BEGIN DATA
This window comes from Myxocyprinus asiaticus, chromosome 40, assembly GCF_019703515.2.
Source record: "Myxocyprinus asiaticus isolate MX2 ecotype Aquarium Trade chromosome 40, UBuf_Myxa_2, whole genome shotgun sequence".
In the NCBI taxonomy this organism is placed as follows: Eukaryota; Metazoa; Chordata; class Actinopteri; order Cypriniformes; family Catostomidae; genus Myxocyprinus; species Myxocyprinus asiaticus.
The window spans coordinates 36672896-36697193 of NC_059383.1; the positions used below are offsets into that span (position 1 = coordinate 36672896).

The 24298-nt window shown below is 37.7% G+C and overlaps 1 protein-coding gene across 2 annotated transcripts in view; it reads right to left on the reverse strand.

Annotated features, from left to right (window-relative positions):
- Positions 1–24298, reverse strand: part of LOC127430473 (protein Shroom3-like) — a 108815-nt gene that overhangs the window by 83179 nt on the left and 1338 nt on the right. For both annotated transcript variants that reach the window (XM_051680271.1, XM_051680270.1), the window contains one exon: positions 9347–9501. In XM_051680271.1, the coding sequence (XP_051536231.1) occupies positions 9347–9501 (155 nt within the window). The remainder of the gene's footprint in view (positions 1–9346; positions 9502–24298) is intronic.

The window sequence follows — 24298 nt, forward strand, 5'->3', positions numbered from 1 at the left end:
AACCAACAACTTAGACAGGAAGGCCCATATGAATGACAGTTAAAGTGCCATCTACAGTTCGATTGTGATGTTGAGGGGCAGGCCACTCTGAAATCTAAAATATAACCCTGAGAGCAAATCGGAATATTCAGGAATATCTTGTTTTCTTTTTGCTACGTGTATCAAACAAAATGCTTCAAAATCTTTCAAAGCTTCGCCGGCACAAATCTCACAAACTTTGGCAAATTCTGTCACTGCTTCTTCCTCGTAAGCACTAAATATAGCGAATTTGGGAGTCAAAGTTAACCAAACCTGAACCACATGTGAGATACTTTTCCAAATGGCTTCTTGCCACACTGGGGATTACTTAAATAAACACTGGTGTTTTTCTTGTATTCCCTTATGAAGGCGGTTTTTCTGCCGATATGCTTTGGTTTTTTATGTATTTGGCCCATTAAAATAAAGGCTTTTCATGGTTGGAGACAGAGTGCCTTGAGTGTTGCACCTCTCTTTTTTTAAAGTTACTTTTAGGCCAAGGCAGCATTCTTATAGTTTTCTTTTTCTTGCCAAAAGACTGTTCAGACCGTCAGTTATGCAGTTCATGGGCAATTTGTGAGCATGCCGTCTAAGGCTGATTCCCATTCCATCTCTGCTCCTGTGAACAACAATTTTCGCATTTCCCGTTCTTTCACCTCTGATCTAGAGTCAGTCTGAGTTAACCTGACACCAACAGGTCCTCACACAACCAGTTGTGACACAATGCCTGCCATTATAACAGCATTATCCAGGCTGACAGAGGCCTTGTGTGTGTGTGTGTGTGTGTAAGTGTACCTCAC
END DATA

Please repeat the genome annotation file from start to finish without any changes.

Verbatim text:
This window comes from Myxocyprinus asiaticus, chromosome 40, assembly GCF_019703515.2.
Source record: "Myxocyprinus asiaticus isolate MX2 ecotype Aquarium Trade chromosome 40, UBuf_Myxa_2, whole genome shotgun sequence".
In the NCBI taxonomy this organism is placed as follows: Eukaryota; Metazoa; Chordata; class Actinopteri; order Cypriniformes; family Catostomidae; genus Myxocyprinus; species Myxocyprinus asiaticus.
The window spans coordinates 36672896-36697193 of NC_059383.1; the positions used below are offsets into that span (position 1 = coordinate 36672896).

The 24298-nt window shown below is 37.7% G+C and overlaps 1 protein-coding gene across 2 annotated transcripts in view; it reads right to left on the reverse strand.

Annotated features, from left to right (window-relative positions):
- Positions 1–24298, reverse strand: part of LOC127430473 (protein Shroom3-like) — a 108815-nt gene that overhangs the window by 83179 nt on the left and 1338 nt on the right. For both annotated transcript variants that reach the window (XM_051680271.1, XM_051680270.1), the window contains one exon: positions 9347–9501. In XM_051680271.1, the coding sequence (XP_051536231.1) occupies positions 9347–9501 (155 nt within the window). The remainder of the gene's footprint in view (positions 1–9346; positions 9502–24298) is intronic.

The window sequence follows — 24298 nt, forward strand, 5'->3', positions numbered from 1 at the left end:
AACCAACAACTTAGACAGGAAGGCCCATATGAATGACAGTTAAAGTGCCATCTACAGTTCGATTGTGATGTTGAGGGGCAGGCCACTCTGAAATCTAAAATATAACCCTGAGAGCAAATCGGAATATTCAGGAATATCTTGTTTTCTTTTTGCTACGTGTATCAAACAAAATGCTTCAAAATCTTTCAAAGCTTCGCCGGCACAAATCTCACAAACTTTGGCAAATTCTGTCACTGCTTCTTCCTCGTAAGCACTAAATATAGCGAATTTGGGAGTCAAAGTTAACCAAACCTGAACCACATGTGAGATACTTTTCCAAATGGCTTCTTGCCACACTGGGGATTACTTAAATAAACACTGGTGTTTTTCTTGTATTCCCTTATGAAGGCGGTTTTTCTGCCGATATGCTTTGGTTTTTTATGTATTTGGCCCATTAAAATAAAGGCTTTTCATGGTTGGAGACAGAGTGCCTTGAGTGTTGCACCTCTCTTTTTTTAAAGTTACTTTTAGGCCAAGGCAGCATTCTTATAGTTTTCTTTTTCTTGCCAAAAGACTGTTCAGACCGTCAGTTATGCAGTTCATGGGCAATTTGTGAGCATGCCGTCTAAGGCTGATTCCCATTCCATCTCTGCTCCTGTGAACAACAATTTTCGCATTTCCCGTTCTTTCACCTCTGATCTAGAGTCAGTCTGAGTTAACCTGACACCAACAGGTCCTCACACAACCAGTTGTGACACAATGCCTGCCATTATAACAGCATTATCCAGGCTGACAGAGGCCTTGTGTGTGTGTGTGTGTGTGTAAGTGTACCTCAC